Science is nothing if not pedantic. :p
     
    Last edited: 9 Jan 2015
    Corky42 likes this.
  9. Risky

    Risky Modder

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    But surely few Christians are raised in a "framework of absolute and unquestioned moral beliefs" as that isn't the approach in mainstream Christianity much as it may suit you to treat them all as simpletons in this way.
     
  10. Nexxo

    Nexxo * Prefab Sprout – The King of Rock 'n' Roll

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    And statistically, few Christians become terrorists. As indeed few Muslims do --as much as it may suit you to treat them all as extremists in this way. But Christianity has its more fundamentalist branches as any other mainstream religion does. In the US in particular (again, we're talking about a continuum).

    You keep looking for that single factor X that turns a normal human being into a raving terrorist. It is not as simple as that!
     
    Last edited: 9 Jan 2015
  11. Risky

    Risky Modder

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    But while there may be a few terrorist acts committed by people that think they are doing it from Christian Beliefs, they are few and far between. I suspect you are lumping in all US-right wing nutters as Christian Terrorists. They are normally Christians, but the motivating ideology for them will have been political rather than religious.
    Futhermore, and highly relevantly, they are reposibly for a statistically tiny number of the significant terorist attacks currently, even domestically and none outside the USa, afaik.

    So why on earth in a discussion of a really serious terrorist incident that has caused many deaths are you on about supposed US Christian Terrorists, of which I can't find any recently, unless you describe any white Neo-nazi,Conspiracy nutter or other as a Christian Terrorists.

    Why are you on about this? IS it your obsession to show that Americans are as bad as anythign bad in the world or something?





    No, I'm certainly not claiming that Islam makes people terrorists. Quote where I did if you like.


    But I will point out that nearly all the terrorist killings in the world at the moment are by Islamicist groups. You may wish to ignore that elephant, but I needs to be questions rather than ignored.


    For context rad http://en.wikipedia.org/wiki/List_of_terrorist_incidents,_2014 and see how the world quakes in fear of American Christian terrorists.
     
  12. Corky42

    Corky42 Where's walle?

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    Thanks for taking the time to write that, it certainly makes things a lot clearer. :thumb:

    It's probably wrong of me to pick your second point but TBH I'm not sure i want, or care to understand there behaviour, i just want them to stop killing people. That's probably not very logical is it. :confused:
     
  13. Nexxo

    Nexxo * Prefab Sprout – The King of Rock 'n' Roll

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    Well, I only go on their claimed affiliations. But it is gratifying to know that you are starting to see all the complex nuances at play here.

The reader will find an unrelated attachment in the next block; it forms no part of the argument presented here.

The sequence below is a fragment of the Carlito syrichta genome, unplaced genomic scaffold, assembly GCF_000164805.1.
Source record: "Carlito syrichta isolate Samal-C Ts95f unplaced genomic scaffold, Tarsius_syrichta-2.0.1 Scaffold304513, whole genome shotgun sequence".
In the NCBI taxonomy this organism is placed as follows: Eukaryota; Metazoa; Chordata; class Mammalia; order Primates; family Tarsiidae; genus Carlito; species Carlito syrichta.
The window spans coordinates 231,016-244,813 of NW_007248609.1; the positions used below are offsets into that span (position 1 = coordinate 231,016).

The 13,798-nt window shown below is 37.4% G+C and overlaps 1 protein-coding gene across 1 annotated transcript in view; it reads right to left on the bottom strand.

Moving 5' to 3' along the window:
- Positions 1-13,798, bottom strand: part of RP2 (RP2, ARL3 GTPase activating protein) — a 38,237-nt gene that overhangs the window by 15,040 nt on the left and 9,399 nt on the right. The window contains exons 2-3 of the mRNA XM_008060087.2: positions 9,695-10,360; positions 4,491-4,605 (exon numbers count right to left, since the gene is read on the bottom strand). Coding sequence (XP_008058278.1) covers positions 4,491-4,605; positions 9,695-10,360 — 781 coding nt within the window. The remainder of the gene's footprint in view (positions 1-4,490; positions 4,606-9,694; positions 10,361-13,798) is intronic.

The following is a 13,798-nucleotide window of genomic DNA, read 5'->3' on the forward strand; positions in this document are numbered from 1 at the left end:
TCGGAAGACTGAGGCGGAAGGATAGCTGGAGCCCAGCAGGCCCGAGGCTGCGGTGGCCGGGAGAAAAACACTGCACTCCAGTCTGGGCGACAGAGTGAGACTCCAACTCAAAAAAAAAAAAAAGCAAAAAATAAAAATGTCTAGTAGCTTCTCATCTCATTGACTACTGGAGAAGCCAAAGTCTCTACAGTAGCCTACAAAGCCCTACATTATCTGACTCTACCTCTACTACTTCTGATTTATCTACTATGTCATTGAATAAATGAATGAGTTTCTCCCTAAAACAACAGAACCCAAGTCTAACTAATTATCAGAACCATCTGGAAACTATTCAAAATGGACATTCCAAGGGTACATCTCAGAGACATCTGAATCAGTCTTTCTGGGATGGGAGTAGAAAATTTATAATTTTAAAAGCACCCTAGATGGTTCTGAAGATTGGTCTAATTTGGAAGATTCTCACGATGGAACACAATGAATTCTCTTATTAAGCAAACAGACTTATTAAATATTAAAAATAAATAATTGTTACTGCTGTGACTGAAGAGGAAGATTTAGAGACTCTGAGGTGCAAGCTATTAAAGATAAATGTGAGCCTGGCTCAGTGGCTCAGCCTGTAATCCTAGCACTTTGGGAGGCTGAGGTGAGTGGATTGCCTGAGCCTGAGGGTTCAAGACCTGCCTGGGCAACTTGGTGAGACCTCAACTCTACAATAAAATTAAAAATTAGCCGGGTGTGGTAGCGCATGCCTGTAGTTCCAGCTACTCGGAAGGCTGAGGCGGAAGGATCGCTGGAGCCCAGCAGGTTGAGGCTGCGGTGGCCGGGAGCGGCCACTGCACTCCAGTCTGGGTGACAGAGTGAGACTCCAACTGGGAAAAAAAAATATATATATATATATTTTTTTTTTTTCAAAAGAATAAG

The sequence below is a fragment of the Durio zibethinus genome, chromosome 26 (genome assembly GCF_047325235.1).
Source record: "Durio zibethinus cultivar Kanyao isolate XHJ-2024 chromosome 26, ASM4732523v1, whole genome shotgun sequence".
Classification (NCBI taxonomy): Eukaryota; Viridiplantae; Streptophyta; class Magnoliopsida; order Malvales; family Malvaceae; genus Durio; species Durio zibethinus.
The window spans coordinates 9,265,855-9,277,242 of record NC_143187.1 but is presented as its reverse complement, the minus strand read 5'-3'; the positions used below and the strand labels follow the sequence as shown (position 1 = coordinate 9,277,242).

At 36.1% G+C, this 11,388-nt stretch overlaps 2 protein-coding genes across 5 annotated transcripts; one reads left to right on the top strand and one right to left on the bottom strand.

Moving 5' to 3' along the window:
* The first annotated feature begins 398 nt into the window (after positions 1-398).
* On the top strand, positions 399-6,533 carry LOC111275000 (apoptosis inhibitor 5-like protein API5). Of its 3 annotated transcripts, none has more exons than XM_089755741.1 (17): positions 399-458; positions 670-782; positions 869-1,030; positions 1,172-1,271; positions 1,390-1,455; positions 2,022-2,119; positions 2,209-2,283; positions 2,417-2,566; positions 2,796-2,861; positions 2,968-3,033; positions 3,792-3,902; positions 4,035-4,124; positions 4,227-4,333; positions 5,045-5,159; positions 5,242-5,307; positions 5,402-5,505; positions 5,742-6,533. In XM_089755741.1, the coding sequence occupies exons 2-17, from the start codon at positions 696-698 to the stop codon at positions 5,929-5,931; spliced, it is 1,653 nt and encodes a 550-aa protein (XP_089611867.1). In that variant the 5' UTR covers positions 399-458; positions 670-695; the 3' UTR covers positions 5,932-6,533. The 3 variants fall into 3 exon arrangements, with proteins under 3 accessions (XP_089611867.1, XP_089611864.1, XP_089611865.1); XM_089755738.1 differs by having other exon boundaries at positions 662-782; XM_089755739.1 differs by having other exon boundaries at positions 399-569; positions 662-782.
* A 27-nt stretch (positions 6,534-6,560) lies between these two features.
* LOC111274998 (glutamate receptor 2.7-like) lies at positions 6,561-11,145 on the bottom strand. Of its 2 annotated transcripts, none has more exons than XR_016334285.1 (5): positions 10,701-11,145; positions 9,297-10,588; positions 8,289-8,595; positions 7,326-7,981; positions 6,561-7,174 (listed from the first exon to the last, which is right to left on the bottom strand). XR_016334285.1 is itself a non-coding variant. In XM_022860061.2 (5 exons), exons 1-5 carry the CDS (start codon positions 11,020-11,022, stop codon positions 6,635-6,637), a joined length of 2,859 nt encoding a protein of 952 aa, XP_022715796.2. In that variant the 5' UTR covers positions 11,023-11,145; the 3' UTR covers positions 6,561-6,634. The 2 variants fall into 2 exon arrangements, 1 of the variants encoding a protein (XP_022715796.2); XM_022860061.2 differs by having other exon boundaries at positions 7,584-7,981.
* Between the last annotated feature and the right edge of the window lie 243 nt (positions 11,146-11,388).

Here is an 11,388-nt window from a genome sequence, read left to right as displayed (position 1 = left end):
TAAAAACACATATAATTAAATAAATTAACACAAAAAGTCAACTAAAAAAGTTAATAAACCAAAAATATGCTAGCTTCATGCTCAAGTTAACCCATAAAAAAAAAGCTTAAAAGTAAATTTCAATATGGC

Let's recap the conversation:

    Chorus:Islamist ideology makes people become terrorists.

    Me:It's not just the ideology; there are many other factors involved. Not just fundamentalism but also marginalisation, brutalisation, psychological trauma, mental health issues...

    Chorus: Sorry, are you saying that people with mental health issues become terrorists?

    Me: No, I am saying that there are many other factors involved. Not just fundamentalist ideology, but also marginalisation, brutalisation, psychological trauma, mental health issues...

    Chorus: But you have to admit, most terrorists are Muslim.

    Me: Not only Muslims become terrorists. So do people from other religions such as fundamentalist Christianity, and there are many other factors involved. Not just fundamentalist ideology, but also marginalisation, brutalisation, psychological trauma, mental health issues...

    Chorus: Why are you on about Christianity? Are you trying to prove America is evil or something?

    I mean, Seriously?

    Quote where I claimed you claimed that? But you did say:

    You don't question it. You just draw a straight cause --> effect line. And that is a gross oversimplification of reality. Islamist terrorists certainly constitute the largest number at the moment, but that may have more to do with the fact that the West has been astro-turfing the region for them since the 80's. Neither the Taliban, Al-Qaida or ISIS could be what it is today without that Western 'support'.
     
    Last edited: 9 Jan 2015
  14. Nexxo

    Nexxo * Prefab Sprout – The King of Rock 'n' Roll

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    Actually it is very pragmatic: understanding is only as good as it is useful. By understanding the process by which people become terrorists, we can intervene in the process, possibly preventatively, rather than having to deal with them once they are killing people.

    That doesn't mean by the way that I don't have my moments when I think the best approach to ISIS is neurosurgery by gun.
     
    Last edited: 9 Jan 2015
  15. Anfield

    Anfield Multimodder

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    I found a drawing of Nexxo at work:

    [​IMG]
     
    Last edited: 9 Jan 2015
  16. TheBlackSwordsMan

    TheBlackSwordsMan Far over the misty mountains cold

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    They briefly had 2 of the terrorists on the phone, one of the Kouachi brothers claimed to be financed by Al-Quaida in Yemen and Calibaly said he was with IS.
     
  17. rainbowbridge

    rainbowbridge Minimodder

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    Last edited: 9 Jan 2015
  18. Risky

    Risky Modder

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    Please make the effort to make the distinction between Islamacist and Muslim.

    There is a problem with Islamacist terrorism. This doesn't make it a problem with Muslims.
     
    Last edited: 9 Jan 2015
  19. Nexxo

    Nexxo * Prefab Sprout – The King of Rock 'n' Roll

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    Please make a distinction between Christians and Christianists, and my statement that you are looking at Islamist ideology as a single factor to explain terrorism, not Islam.

    But we are making progress! You are starting to appreciate the many complex distinctions.
     
  20. Risky

    Risky Modder

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    Sorrry but if it is a serious piece of journalism it will be there in text. I don't find the need to go to youtube about current events.